Is your tractor not performing as it used to? Is it overheating? Blowing smoke? Issues like these may indicate it’s time for an engine rebuild. You may think that replacing it with another engine that works is the easiest solution, but the costs of rebuilding your engine tend to be vastly cheaper than replacing it. Especially if you can do some of the work yourself. After you've properly identified your engine model and verified there is no damage preventing you from rebuilding your engine, it's time to shop for your engine rebuild kit.
Buying Your First Antique Tractor: Choosing the Right One
For the first-time buyer, an antique tractor is very tempting. They typically cost less than the tax on a new tractor. They have the weight to do the job. They are simple and understandable. They even have a history and can be restored to become a major source of pride and enjoyment. But how do you know what to buy and how do you make the right purchase?
One of the real complexities in overhauling an engine is figuring out which parts need to be replaced, which can be reused, and the sizes to order when you do replace them. This is particularly difficult for the main and rod bearings, pistons, and sleeves. The help you get from the service manuals ranges from very detailed, to non-existent depending on the manufacturer. The manual leaves you with a "If you have to ask, you shouldn't be rebuilding it yourself" feeling. If you have one of these manuals, the following may help.
All States Ag Parts Continues Rubber Track Expansion with Acquisition of Trojan Tracks
HUDSON, WI – January 9, 2023 – All States Ag Parts (“All States”), the leading agricultural and heavy equipment parts supplier in North America, announced today the acquisition of Trojan Tracks (“Trojan”).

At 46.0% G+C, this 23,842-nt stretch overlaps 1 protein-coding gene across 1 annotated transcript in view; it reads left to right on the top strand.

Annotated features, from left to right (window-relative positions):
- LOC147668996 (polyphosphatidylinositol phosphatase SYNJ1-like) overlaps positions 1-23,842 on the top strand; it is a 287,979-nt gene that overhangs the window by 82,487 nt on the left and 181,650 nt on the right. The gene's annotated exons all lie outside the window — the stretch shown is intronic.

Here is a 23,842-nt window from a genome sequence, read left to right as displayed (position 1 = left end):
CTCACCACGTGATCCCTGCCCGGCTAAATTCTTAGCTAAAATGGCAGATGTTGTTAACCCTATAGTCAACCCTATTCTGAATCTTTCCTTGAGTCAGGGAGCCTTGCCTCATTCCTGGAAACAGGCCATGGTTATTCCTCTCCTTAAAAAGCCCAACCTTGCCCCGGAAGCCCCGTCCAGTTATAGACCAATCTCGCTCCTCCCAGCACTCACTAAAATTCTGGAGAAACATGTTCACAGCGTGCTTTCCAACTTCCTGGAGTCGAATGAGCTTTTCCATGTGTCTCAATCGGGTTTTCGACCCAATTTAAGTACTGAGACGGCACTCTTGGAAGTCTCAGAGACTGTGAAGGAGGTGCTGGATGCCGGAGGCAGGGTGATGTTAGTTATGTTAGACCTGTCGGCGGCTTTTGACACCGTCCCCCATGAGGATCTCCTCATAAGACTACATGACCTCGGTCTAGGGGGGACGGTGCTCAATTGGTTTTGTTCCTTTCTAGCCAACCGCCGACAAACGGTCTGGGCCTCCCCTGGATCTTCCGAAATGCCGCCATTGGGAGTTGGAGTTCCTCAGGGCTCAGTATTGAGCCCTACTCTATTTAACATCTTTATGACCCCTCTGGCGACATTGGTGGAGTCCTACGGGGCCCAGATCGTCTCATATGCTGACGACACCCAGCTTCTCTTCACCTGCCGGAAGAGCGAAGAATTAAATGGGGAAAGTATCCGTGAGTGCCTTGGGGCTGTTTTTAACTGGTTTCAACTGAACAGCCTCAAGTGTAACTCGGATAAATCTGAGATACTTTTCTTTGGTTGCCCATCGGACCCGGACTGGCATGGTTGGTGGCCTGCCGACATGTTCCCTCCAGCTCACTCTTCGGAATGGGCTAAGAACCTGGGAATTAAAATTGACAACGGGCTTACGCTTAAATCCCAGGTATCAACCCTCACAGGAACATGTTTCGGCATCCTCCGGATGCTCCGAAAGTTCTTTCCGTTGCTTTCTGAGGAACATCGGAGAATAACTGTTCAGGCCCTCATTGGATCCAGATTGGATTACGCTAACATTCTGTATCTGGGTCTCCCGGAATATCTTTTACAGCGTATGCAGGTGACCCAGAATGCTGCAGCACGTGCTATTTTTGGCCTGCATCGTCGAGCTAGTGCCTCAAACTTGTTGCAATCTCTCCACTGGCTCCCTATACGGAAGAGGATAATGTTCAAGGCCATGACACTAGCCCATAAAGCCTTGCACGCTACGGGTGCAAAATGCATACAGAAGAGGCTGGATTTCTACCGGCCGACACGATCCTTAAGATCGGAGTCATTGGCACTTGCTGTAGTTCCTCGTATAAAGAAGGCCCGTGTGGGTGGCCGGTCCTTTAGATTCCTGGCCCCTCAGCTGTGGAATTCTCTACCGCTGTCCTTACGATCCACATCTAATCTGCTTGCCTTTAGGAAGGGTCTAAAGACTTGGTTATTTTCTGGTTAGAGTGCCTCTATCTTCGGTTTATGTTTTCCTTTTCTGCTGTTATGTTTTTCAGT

All States Ag Parts Leadership Moves Davidson to CEO and Elevates Dyke to Board of Director Leadership
HUDSON, WI – January 11, 2023 – All States Ag Parts (“ASAP”), the leading agricultural and heavy equipment aftermarket parts supplier in North America, announced today the promotion of William (Bill) Davidson to the position of CEO for All States Ag Parts.
How to Find Your Carburetor’s Manufacturer’s Number
You may find that if your tractor runs rough, has difficulty starting, or doesn’t start at all, it’s time for a carburetor rebuild. When ordering your rebuild kit, you’ll need to have your carburetor’s manufacturer’s number handy. Unfortunately, you can’t order your rebuild kit by the type of tractor you are working on. The carburetor may have been swapped at some point during the tractor’s life or there may have been multiple carburetor options available for your make and model.
Rebuilding the engine of a project or working tractor is one of the more rewarding processes you can undertake. The first startup after you have put the machine together with your own hands is exciting and pleasing. The whole experience can be marred if one moves too fast and makes too many assumptions that they can use "as is" some parts that should be closely scrutinized and possibly attended to. In such cases, rework makes what could have been a fun project turn into an irritant or even a nightmare.
Engine valves control the flow of the intake and exhaust gasses through the cylinder head and to/from the combustion chamber. The complete cycle of intake, compression, firing, and exhaust takes place in less than 1/25 of a second at moderate speed. During that time, the valves will be either open or closed depending on the current stroke. We've compiled some information that may give you a better understanding of how your valvetrain operates.
Improve Cold Weather Starting with High Compression Engines
When rebuilding your diesel tractorengine, you may want to consider rebuilding it as a high compression engine. Not only will it help with cold weather starting, but you may see an increase in horsepower and engine longevity.